Without resourcing, there is less benefit to patients. Wheatley gives the example of a benefits check. With a resourced scheme, someone can make a home visit to do an attendance allowance check for an older person with a long-term health condition. "Otherwise you risk ringing someone up and them saying ‘yes, we can do that, but we’ve got a waiting list of four months’."

I know that things are tight, but in terms of NHS resources this is not a vast amount of money

Janet Wheatley, chief executive, Voluntary Action Rotherham

Contracted agreements with local Rotherham organisations can be worth anything from less than £5,000 to more than £30,000. "And there are spot payments we make for one-off individual needs or sometimes to test out whether there is demand for different provision," says Wheatley.

Torbay’s model, with six wellbeing coordinators employed as social prescribers by Age UK, is being tested with six years of Big Lottery Fund funding worth £6m. "What’s unique is that we have a team of community workers – 15 full-time-equivalent community builders who are out on patch stimulating citizen-led positive action to try to create more connected communities," says Sherbersky. "They work very closely with the wellbeing coordinators."

But he worries about what happens when funding for the project ends: "I can see health saying ‘yes, we want wellbeing coordination and we want the social prescribing service’. But who’s going to pay for the community work?"

It is a concern that resonates with Sarah Burns, head of communities at Croydon Voluntary Action. A recently established social prescribing service operating across the borough from a local medical centre is underpinned and supported by community building work from CVA. "Without that, it would be set up to fail", Burns says. But there is no direct funding to support that work. Instead, CVA dips into other existing pots of money designed for health work,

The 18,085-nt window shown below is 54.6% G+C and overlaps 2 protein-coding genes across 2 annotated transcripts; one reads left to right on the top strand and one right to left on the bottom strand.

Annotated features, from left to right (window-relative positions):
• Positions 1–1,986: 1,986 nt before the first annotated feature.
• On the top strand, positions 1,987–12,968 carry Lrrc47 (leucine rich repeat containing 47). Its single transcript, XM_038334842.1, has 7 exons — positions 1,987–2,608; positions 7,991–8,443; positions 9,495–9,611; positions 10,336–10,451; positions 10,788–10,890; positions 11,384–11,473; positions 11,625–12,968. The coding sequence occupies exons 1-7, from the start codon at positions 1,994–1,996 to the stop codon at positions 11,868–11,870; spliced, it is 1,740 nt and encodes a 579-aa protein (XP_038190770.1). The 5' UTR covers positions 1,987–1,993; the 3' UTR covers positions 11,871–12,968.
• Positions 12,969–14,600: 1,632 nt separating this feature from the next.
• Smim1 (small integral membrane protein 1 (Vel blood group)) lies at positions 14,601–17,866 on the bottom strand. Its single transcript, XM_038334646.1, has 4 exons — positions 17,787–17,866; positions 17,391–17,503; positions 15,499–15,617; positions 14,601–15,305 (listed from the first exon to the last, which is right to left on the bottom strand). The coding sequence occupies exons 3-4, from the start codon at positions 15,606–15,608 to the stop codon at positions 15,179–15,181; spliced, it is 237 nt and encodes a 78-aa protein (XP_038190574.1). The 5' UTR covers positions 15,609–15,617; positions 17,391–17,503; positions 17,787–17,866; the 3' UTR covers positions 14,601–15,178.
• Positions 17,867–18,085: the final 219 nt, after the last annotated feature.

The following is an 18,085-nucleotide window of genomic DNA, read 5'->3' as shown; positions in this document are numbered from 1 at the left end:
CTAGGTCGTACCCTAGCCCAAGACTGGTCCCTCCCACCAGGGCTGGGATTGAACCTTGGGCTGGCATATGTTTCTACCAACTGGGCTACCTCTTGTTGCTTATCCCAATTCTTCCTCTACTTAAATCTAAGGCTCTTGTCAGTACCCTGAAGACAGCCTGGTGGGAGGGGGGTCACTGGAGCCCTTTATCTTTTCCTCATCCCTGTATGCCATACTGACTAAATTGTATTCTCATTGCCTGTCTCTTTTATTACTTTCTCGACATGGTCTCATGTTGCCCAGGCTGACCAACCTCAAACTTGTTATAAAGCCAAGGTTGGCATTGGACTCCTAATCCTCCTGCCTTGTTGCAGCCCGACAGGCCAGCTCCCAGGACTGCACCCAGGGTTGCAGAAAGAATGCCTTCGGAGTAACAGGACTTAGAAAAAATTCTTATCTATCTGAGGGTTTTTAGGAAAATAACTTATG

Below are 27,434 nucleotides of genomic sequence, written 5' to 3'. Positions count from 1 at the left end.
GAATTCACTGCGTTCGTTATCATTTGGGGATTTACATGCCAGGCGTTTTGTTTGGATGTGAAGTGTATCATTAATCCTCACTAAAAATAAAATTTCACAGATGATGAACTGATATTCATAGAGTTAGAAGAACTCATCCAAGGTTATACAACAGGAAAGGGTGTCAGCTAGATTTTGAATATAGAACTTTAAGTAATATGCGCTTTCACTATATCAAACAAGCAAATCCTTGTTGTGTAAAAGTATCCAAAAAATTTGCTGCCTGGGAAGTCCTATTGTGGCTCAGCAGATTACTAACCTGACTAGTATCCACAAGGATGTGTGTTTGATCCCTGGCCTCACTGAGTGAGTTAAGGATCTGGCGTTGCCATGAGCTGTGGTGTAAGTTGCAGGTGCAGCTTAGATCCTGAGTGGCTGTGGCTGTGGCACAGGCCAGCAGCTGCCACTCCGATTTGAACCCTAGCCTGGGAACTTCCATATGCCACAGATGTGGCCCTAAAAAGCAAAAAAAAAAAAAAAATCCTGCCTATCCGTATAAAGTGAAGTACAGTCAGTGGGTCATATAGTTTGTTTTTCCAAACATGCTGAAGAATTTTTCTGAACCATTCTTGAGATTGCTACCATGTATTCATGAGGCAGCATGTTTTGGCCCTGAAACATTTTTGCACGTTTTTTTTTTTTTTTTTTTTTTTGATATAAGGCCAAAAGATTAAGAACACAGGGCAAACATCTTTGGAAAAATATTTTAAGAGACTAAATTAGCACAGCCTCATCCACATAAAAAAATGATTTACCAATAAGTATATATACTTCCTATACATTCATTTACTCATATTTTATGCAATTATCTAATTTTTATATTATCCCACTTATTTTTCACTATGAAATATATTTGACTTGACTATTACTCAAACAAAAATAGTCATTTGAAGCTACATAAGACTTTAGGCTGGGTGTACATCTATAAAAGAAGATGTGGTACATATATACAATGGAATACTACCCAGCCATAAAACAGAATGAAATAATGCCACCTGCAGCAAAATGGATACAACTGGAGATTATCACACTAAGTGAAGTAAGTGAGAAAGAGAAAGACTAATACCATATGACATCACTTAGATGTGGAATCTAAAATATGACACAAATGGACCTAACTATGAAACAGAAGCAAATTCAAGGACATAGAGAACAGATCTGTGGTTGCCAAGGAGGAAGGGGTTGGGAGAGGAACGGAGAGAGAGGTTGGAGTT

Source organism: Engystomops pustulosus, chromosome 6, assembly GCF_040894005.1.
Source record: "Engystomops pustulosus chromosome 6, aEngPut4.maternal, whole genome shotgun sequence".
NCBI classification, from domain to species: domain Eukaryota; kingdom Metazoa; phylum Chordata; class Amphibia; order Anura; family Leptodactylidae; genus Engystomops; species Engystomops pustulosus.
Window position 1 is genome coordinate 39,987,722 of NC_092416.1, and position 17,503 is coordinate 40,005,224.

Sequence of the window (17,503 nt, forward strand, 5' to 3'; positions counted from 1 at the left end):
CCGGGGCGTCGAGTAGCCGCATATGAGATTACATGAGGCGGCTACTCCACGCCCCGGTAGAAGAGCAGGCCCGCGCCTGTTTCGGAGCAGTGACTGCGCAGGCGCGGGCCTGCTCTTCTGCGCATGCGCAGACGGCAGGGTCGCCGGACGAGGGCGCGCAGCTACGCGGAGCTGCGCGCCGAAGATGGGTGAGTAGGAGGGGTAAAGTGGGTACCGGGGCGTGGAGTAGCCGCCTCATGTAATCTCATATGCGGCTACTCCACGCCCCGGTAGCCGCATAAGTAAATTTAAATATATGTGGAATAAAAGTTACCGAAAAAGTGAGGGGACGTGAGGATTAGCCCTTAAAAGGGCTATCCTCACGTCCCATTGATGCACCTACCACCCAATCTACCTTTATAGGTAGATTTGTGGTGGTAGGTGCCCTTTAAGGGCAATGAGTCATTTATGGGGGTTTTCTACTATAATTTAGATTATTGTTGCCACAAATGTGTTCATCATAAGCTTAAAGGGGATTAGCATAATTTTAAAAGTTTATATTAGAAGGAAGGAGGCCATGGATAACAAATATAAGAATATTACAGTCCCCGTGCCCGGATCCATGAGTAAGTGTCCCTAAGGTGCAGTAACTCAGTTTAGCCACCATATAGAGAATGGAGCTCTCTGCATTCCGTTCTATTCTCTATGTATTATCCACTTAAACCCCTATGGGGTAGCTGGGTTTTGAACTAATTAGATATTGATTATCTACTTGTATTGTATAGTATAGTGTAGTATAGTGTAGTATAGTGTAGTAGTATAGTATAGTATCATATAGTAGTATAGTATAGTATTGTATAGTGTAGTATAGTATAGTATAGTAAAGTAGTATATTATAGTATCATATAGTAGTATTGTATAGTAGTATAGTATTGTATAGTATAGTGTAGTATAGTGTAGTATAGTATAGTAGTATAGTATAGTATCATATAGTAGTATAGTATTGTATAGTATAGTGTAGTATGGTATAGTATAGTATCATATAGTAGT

including £45,000 from the clinical commissioning group. Burns is grateful for
supportive relationships with health colleagues, but also frustrated that what she sees as fundamental street-level community development work has to operate on a shoestring from existing resources.

Familiar picture

Mike Wild, chief executive of Macc, Manchester’s local voluntary and community sector support organisation, recognises a familiar picture of public services being funded and third sector not. "One problem is that when you try to sell the social prescribing concept to GPs, they get it and they think they’ve struck oil," he says. "They think there’s loads of free stuff and if they dig around they can save themselves a fortune."

Social prescribing services are not set up with the intention of benefiting the third sector. In the Rotherham pilot, the benefits were a spin-off, not part of its focus. They included enabling small organisations without track records in health service provision to access NHS funding for the first time. Some third sector providers found matched income from other sources, "to enhance their provision and improve the overall sustainability of their organisation", says the evaluation.

People naturally form part of that sustainability. Wheatley can point to a "huge" number of examples of users becoming volunteers. Simon Sherbersky agrees. He cites the example of a former chef, living in isolation and lacking in confidence, who plans to run breakfast training sessions with young people at a local foyer. "Someone who was dependent and isolated is now giving their skills to others," Sherbersky says.

Wheatley seems perplexed by the lack of funding across the country: "I know money is tight, but in terms of NHS resources this is not a vast amount of money." She fears that models that don’t support the voluntary and community sector might hinder rather than help its sustainability: "The last thing you want to do is send the sector loads of extra referrals when they just haven’t got the resources to cover it."